ECB policy has provided crucial support to the economy
Inflation will likely fall further in the next few months
PEPP helping to forestall undue tightening of financial conditions
Fiscal actions are the first line of defense
ECB needs to discuss how to offer certainty to the court
ECB hasn't yet discussed whether to buy junk bonds
Germany is in a severe economic recession
Economy can recovery sustainably once the pandemic has been overcome
Should not lose sight of eventual exit from stimulus measures
2020 GDP growth forecast -5.5% (previously +1.1%)
2021 GDP growth forecast +4.3% (previously +1.2%)
2022 GDP growth forecast +1.7% (previously +1.4%)
2020 inflation forecast +0.4% (previously +1.2%)
2021 inflation forecast +1.2% (previously +1.4%)
2022 inflation forecast +1.4% (previously +1.5%)
Euro area real GDP could fall by around 5% (mild scenario), 8% (medium scenario), and 12% (severe scenario) this year
Under the severe scenario, Q2 quarterly real GDP growth could be -15%, followed by a protracted and incomplete recovery; +6% in Q3, +3% in Q4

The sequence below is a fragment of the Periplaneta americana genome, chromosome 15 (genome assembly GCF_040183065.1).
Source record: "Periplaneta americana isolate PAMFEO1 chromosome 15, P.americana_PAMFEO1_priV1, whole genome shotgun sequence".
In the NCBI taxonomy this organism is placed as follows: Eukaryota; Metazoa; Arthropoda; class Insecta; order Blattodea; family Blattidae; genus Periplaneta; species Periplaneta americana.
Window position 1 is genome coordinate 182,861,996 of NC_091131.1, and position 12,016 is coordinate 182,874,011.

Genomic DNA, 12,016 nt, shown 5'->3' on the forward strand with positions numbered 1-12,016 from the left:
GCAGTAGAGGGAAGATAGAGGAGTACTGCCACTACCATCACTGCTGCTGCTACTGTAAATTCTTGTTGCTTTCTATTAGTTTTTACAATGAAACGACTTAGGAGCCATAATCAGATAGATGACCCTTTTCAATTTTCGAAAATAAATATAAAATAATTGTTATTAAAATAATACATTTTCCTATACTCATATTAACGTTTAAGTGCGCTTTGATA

Under the severe scenario, real GDP is expected to remain well below the level observed at the end of 2019 until the end of 2022
Bloomberg reports that Bundesbank President Jens Weidmann praised euro-area governments for providing "significant, impressive" spending in the fight against the coronavirus, but warned that they'll need to tighten their budgets once the emergency has passed.
The German central banker told Bloomberg in an interview by email that the economy will need broad support for some time. He also argued that "the pandemic plainly shows how important a solid fiscal policy is."
"An extremely expansionary fiscal stance cannot be sustained permanently," he said. "Going forward, then, all countries will have to focus on reducing the very high debt ratios and ensuring acceptance in the capital markets, and to do this in a way that is compatible with our fiscal rules."
The comments strike at the heart of the debate over how Europe should handle the aftermath of the coronavirus, with governments across the 19-nation bloc pledging hundreds of billions of euros to support small businesses and compensate for lost wages.
"It is not yet possible to say for sure whether the measures taken to date will be enough," said Weidmannl. "Monetary policy is making a major and important contribution within the scope of its mandate, and will continue to play its role."